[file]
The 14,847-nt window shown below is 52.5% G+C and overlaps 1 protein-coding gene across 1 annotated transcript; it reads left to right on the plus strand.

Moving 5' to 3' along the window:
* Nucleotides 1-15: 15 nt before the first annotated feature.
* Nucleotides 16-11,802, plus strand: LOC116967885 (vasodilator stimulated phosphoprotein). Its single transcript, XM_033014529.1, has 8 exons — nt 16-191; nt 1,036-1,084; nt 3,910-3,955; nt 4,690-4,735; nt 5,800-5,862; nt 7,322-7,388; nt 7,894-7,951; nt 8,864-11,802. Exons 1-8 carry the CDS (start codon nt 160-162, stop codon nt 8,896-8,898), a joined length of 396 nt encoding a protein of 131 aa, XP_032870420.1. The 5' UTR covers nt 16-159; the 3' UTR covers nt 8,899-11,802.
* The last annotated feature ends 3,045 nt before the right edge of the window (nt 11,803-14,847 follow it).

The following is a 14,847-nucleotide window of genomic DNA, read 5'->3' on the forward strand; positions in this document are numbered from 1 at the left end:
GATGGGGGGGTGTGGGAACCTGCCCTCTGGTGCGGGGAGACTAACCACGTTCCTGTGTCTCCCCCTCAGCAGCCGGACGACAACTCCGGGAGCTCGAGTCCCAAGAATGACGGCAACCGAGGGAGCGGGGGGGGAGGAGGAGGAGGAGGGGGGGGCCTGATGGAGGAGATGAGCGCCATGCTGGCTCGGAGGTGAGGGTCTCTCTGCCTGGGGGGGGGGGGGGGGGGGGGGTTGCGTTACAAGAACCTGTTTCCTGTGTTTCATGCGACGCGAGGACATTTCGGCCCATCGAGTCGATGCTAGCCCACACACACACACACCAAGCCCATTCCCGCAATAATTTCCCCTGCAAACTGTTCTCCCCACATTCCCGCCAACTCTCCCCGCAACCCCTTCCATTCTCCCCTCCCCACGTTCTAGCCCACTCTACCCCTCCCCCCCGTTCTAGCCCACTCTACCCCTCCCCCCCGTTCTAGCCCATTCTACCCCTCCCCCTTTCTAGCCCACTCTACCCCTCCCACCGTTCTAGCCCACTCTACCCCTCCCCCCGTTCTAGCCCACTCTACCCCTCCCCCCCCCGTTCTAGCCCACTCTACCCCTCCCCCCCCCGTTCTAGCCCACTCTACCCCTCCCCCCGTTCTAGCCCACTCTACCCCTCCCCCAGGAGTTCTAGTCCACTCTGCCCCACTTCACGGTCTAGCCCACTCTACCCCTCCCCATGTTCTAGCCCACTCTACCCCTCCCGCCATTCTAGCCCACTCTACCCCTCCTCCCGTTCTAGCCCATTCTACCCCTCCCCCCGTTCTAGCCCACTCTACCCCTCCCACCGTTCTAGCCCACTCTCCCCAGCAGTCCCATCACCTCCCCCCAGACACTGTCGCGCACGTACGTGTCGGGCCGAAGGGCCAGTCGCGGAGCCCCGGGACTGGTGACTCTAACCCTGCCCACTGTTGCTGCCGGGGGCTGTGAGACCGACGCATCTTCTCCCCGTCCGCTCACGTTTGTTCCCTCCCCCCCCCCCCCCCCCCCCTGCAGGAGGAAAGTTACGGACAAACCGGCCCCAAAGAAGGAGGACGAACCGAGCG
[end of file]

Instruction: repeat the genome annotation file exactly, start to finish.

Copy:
The 14,847-nt window shown below is 52.5% G+C and overlaps 1 protein-coding gene across 1 annotated transcript; it reads left to right on the plus strand.

Moving 5' to 3' along the window:
* Nucleotides 1-15: 15 nt before the first annotated feature.
* Nucleotides 16-11,802, plus strand: LOC116967885 (vasodilator stimulated phosphoprotein). Its single transcript, XM_033014529.1, has 8 exons — nt 16-191; nt 1,036-1,084; nt 3,910-3,955; nt 4,690-4,735; nt 5,800-5,862; nt 7,322-7,388; nt 7,894-7,951; nt 8,864-11,802. Exons 1-8 carry the CDS (start codon nt 160-162, stop codon nt 8,896-8,898), a joined length of 396 nt encoding a protein of 131 aa, XP_032870420.1. The 5' UTR covers nt 16-159; the 3' UTR covers nt 8,899-11,802.
* The last annotated feature ends 3,045 nt before the right edge of the window (nt 11,803-14,847 follow it).

The following is a 14,847-nucleotide window of genomic DNA, read 5'->3' on the forward strand; positions in this document are numbered from 1 at the left end:
GATGGGGGGGTGTGGGAACCTGCCCTCTGGTGCGGGGAGACTAACCACGTTCCTGTGTCTCCCCCTCAGCAGCCGGACGACAACTCCGGGAGCTCGAGTCCCAAGAATGACGGCAACCGAGGGAGCGGGGGGGGAGGAGGAGGAGGAGGGGGGGGCCTGATGGAGGAGATGAGCGCCATGCTGGCTCGGAGGTGAGGGTCTCTCTGCCTGGGGGGGGGGGGGGGGGGGGGGTTGCGTTACAAGAACCTGTTTCCTGTGTTTCATGCGACGCGAGGACATTTCGGCCCATCGAGTCGATGCTAGCCCACACACACACACACCAAGCCCATTCCCGCAATAATTTCCCCTGCAAACTGTTCTCCCCACATTCCCGCCAACTCTCCCCGCAACCCCTTCCATTCTCCCCTCCCCACGTTCTAGCCCACTCTACCCCTCCCCCCCGTTCTAGCCCACTCTACCCCTCCCCCCCGTTCTAGCCCATTCTACCCCTCCCCCTTTCTAGCCCACTCTACCCCTCCCACCGTTCTAGCCCACTCTACCCCTCCCCCCGTTCTAGCCCACTCTACCCCTCCCCCCCCCGTTCTAGCCCACTCTACCCCTCCCCCCCCCGTTCTAGCCCACTCTACCCCTCCCCCCGTTCTAGCCCACTCTACCCCTCCCCCAGGAGTTCTAGTCCACTCTGCCCCACTTCACGGTCTAGCCCACTCTACCCCTCCCCATGTTCTAGCCCACTCTACCCCTCCCGCCATTCTAGCCCACTCTACCCCTCCTCCCGTTCTAGCCCATTCTACCCCTCCCCCCGTTCTAGCCCACTCTACCCCTCCCACCGTTCTAGCCCACTCTCCCCAGCAGTCCCATCACCTCCCCCCAGACACTGTCGCGCACGTACGTGTCGGGCCGAAGGGCCAGTCGCGGAGCCCCGGGACTGGTGACTCTAACCCTGCCCACTGTTGCTGCCGGGGGCTGTGAGACCGACGCATCTTCTCCCCGTCCGCTCACGTTTGTTCCCTCCCCCCCCCCCCCCCCCCCCTGCAGGAGGAAAGTTACGGACAAACCGGCCCCAAAGAAGGAGGACGAACCGAGCG